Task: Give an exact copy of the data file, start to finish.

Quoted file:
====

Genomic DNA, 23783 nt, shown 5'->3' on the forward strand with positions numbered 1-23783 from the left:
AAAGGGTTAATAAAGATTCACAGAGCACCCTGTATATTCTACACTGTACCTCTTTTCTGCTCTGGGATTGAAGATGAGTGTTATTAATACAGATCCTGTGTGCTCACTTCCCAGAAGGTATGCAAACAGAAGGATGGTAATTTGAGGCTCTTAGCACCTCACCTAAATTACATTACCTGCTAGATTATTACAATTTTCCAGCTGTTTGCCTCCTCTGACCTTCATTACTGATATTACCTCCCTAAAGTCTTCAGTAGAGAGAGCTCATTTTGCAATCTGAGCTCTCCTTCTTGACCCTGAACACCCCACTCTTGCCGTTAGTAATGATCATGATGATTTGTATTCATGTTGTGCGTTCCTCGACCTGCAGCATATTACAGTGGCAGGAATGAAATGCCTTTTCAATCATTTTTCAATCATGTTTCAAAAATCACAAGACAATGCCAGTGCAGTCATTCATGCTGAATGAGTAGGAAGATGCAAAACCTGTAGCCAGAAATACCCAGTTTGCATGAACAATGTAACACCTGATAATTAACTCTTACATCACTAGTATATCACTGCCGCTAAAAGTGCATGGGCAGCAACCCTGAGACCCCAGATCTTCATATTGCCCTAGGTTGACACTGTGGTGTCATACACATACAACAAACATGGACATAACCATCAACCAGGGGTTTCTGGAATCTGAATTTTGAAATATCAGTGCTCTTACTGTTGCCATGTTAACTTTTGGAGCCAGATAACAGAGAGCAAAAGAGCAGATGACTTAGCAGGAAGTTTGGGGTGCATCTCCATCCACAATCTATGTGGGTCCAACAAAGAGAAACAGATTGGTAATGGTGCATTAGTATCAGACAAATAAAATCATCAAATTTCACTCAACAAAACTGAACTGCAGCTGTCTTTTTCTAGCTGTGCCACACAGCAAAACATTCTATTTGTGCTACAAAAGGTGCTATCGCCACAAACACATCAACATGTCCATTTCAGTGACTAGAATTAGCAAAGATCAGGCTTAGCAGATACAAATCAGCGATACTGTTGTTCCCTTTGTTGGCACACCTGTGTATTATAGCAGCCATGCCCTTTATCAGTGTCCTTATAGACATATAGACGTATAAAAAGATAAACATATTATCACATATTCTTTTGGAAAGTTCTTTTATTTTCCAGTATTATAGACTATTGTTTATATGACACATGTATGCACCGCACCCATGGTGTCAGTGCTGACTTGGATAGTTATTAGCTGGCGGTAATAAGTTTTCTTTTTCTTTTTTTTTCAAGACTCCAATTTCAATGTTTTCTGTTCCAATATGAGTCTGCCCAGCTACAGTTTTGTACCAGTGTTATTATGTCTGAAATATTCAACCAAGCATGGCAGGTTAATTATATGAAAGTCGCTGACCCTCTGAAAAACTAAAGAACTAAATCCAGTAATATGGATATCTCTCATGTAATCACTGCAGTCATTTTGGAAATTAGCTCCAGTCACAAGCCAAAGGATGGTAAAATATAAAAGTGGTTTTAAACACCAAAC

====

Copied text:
Genomic DNA, 23783 nt, shown 5'->3' on the forward strand with positions numbered 1-23783 from the left:
AAAGGGTTAATAAAGATTCACAGAGCACCCTGTATATTCTACACTGTACCTCTTTTCTGCTCTGGGATTGAAGATGAGTGTTATTAATACAGATCCTGTGTGCTCACTTCCCAGAAGGTATGCAAACAGAAGGATGGTAATTTGAGGCTCTTAGCACCTCACCTAAATTACATTACCTGCTAGATTATTACAATTTTCCAGCTGTTTGCCTCCTCTGACCTTCATTACTGATATTACCTCCCTAAAGTCTTCAGTAGAGAGAGCTCATTTTGCAATCTGAGCTCTCCTTCTTGACCCTGAACACCCCACTCTTGCCGTTAGTAATGATCATGATGATTTGTATTCATGTTGTGCGTTCCTCGACCTGCAGCATATTACAGTGGCAGGAATGAAATGCCTTTTCAATCATTTTTCAATCATGTTTCAAAAATCACAAGACAATGCCAGTGCAGTCATTCATGCTGAATGAGTAGGAAGATGCAAAACCTGTAGCCAGAAATACCCAGTTTGCATGAACAATGTAACACCTGATAATTAACTCTTACATCACTAGTATATCACTGCCGCTAAAAGTGCATGGGCAGCAACCCTGAGACCCCAGATCTTCATATTGCCCTAGGTTGACACTGTGGTGTCATACACATACAACAAACATGGACATAACCATCAACCAGGGGTTTCTGGAATCTGAATTTTGAAATATCAGTGCTCTTACTGTTGCCATGTTAACTTTTGGAGCCAGATAACAGAGAGCAAAAGAGCAGATGACTTAGCAGGAAGTTTGGGGTGCATCTCCATCCACAATCTATGTGGGTCCAACAAAGAGAAACAGATTGGTAATGGTGCATTAGTATCAGACAAATAAAATCATCAAATTTCACTCAACAAAACTGAACTGCAGCTGTCTTTTTCTAGCTGTGCCACACAGCAAAACATTCTATTTGTGCTACAAAAGGTGCTATCGCCACAAACACATCAACATGTCCATTTCAGTGACTAGAATTAGCAAAGATCAGGCTTAGCAGATACAAATCAGCGATACTGTTGTTCCCTTTGTTGGCACACCTGTGTATTATAGCAGCCATGCCCTTTATCAGTGTCCTTATAGACATATAGACGTATAAAAAGATAAACATATTATCACATATTCTTTTGGAAAGTTCTTTTATTTTCCAGTATTATAGACTATTGTTTATATGACACATGTATGCACCGCACCCATGGTGTCAGTGCTGACTTGGATAGTTATTAGCTGGCGGTAATAAGTTTTCTTTTTCTTTTTTTTTCAAGACTCCAATTTCAATGTTTTCTGTTCCAATATGAGTCTGCCCAGCTACAGTTTTGTACCAGTGTTATTATGTCTGAAATATTCAACCAAGCATGGCAGGTTAATTATATGAAAGTCGCTGACCCTCTGAAAAACTAAAGAACTAAATCCAGTAATATGGATATCTCTCATGTAATCACTGCAGTCATTTTGGAAATTAGCTCCAGTCACAAGCCAAAGGATGGTAAAATATAAAAGTGGTTTTAAACACCAAAC